Dumb, lazy and rich. We all had the Detroit disease but did not know it.

But I guess its okay because Detroit has been cured of that disease. Everybody knows that today you can't lead a middle class life with a spouse and a family and a new car every five years without any higher education. Today, we have made progress and the Detroit disease has been eradicated as people in those same social positions now learn to say "welcome to wal mart" or "you want fries with that burger?" And they get less than ten bucks to do that and if they are lucky they have another such job and maybe a spouse with two of their own also. And together they can work 120 hours a week and hold off creditors and pray nobody gets sick because they have no union or no union benefit contract.

And dreams of retirement? No way Jose. Ain't gonna happen. Its social security for you and thats only if the right does not have its way and we axe that program by the time you are ready for it all in the name of progress.

It must be nice to be Kevyn Orr coming in as a invading carpetbagger and leaving with hundreds of thousand of dollars in his bank account and a new notch on his resume. It must be nice to have dictatorial powers and be able to destroy what is left of fat, lazy and dumb people who worked for forty years to get that pension so you can teach them the hard lessons of life so Detroit can become some kind of experiment in rebuilding.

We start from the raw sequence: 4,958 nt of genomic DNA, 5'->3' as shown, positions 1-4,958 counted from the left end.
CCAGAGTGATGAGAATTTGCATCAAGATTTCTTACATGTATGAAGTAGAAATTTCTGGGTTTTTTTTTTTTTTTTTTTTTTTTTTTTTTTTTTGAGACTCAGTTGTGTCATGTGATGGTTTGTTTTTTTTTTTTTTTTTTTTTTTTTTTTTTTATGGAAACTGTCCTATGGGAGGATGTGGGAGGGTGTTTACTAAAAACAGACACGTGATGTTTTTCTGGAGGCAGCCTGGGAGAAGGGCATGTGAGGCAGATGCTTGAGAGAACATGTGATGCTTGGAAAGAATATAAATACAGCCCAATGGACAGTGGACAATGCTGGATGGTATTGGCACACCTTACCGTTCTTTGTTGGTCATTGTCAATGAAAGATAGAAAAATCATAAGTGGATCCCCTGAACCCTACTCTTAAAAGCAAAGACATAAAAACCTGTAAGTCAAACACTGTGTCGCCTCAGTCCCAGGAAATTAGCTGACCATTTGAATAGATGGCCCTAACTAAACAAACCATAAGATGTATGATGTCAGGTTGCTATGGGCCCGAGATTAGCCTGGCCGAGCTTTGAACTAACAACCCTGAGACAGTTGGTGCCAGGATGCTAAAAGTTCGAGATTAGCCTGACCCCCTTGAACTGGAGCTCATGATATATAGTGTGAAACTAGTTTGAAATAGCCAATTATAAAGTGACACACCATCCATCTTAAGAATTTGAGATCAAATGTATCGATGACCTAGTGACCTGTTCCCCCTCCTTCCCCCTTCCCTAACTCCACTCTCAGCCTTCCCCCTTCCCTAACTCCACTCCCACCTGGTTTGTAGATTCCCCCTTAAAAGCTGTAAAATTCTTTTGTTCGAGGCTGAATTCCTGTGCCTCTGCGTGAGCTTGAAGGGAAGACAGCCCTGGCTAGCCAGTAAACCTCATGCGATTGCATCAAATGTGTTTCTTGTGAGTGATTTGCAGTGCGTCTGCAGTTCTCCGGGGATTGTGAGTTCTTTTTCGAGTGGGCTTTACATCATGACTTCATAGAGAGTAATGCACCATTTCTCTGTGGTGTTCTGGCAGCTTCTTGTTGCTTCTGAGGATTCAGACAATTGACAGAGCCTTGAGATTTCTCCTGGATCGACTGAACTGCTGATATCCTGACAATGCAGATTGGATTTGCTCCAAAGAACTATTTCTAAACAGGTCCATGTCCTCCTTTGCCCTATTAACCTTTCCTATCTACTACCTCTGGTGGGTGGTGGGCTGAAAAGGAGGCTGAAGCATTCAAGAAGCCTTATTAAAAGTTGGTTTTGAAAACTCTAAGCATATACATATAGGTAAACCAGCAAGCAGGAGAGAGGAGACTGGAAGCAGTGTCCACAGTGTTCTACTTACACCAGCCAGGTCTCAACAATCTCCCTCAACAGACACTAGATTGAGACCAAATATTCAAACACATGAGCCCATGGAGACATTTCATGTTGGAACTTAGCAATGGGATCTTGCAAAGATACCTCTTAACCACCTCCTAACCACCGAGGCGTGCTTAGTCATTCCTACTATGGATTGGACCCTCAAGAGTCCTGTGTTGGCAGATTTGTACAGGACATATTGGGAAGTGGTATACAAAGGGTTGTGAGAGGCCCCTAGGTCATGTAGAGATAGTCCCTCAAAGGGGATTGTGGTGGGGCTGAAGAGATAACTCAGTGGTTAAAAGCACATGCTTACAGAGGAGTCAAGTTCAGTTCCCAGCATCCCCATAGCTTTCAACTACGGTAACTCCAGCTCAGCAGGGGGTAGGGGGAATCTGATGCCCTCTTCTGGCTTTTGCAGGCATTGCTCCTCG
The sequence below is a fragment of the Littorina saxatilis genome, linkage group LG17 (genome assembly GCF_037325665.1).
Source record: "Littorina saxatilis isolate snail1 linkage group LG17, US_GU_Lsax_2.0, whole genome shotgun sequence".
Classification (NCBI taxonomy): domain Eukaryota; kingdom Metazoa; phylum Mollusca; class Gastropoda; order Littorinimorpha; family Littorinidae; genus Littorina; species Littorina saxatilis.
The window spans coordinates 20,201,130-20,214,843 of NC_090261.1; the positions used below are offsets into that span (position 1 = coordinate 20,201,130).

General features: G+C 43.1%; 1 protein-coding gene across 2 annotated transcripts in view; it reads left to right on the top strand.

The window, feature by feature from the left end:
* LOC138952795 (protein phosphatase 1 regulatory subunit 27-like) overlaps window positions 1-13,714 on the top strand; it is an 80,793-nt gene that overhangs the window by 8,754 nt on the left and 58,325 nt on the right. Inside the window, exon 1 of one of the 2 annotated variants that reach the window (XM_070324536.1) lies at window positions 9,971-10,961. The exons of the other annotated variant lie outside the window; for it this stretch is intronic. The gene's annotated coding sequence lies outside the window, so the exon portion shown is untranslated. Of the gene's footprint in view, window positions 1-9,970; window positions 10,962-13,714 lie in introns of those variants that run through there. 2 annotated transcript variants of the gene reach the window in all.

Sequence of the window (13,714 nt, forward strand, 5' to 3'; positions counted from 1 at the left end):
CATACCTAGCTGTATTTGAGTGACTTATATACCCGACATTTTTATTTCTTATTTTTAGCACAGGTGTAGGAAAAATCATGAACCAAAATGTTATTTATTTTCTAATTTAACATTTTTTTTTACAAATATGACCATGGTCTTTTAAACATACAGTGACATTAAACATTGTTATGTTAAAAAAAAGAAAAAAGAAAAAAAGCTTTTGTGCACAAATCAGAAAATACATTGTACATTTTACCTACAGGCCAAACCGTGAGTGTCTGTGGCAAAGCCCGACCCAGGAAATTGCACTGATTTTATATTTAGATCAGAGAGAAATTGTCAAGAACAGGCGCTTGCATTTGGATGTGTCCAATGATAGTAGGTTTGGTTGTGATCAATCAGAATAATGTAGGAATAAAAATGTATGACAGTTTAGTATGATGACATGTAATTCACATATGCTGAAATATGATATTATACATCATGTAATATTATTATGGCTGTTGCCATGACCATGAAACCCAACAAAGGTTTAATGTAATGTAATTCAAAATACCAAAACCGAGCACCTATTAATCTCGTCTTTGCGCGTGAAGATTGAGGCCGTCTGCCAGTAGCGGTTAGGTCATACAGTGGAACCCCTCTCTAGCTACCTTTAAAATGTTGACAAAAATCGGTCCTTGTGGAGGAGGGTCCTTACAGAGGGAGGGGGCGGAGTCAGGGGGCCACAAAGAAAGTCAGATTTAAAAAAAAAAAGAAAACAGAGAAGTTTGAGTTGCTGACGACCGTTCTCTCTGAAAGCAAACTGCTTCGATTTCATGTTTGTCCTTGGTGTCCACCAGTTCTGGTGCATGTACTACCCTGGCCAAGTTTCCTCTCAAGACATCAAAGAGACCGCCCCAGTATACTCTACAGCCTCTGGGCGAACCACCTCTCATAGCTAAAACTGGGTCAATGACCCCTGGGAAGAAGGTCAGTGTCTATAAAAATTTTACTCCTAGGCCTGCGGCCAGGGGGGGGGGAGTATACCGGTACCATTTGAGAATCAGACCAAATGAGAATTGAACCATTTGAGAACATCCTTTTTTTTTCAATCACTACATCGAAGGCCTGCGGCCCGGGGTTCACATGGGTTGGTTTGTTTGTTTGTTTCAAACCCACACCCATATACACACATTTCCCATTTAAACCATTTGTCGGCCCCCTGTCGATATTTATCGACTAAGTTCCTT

"People say I'm a dictator," Mr. Orr chuckles. "I don't appreciate that, but if I'm going to be one, I'm going to be benevolent."
So much for what Abraham Lincoln called a government of the people, by the people and for the people.


Dumb, lazy and fat. But thank to Kevyn Orr and his plans for you - the rich part of the equation is no longer a fantasy that people are embracing.

Dumb fat and lazy. Welcome to Michigan Mr. Orr. At least we are no longer rich.
 
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SMTA

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You cherry picked the negativity as usual.

His comments were accurate and he is working to make the city viable.

Your denial reflects the root of Detroit's failure.

Detroit's current financial woes can only be blamed on.....Detroit.
 

AliHajiSheik

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Nostalgia doesn't pay the bills. I'm sure many of those 50's and 60's families put their kids through college and after they graduated, it looks like many moved to the suburbs or to other parts of the country. Those who figured they could stick around with little education and still work in the factories making cars and stick take in a big paycheck for the rest of their lives got blindsided by macroeconomics. Truly those who hoped that the next generation would take the hit, and not them.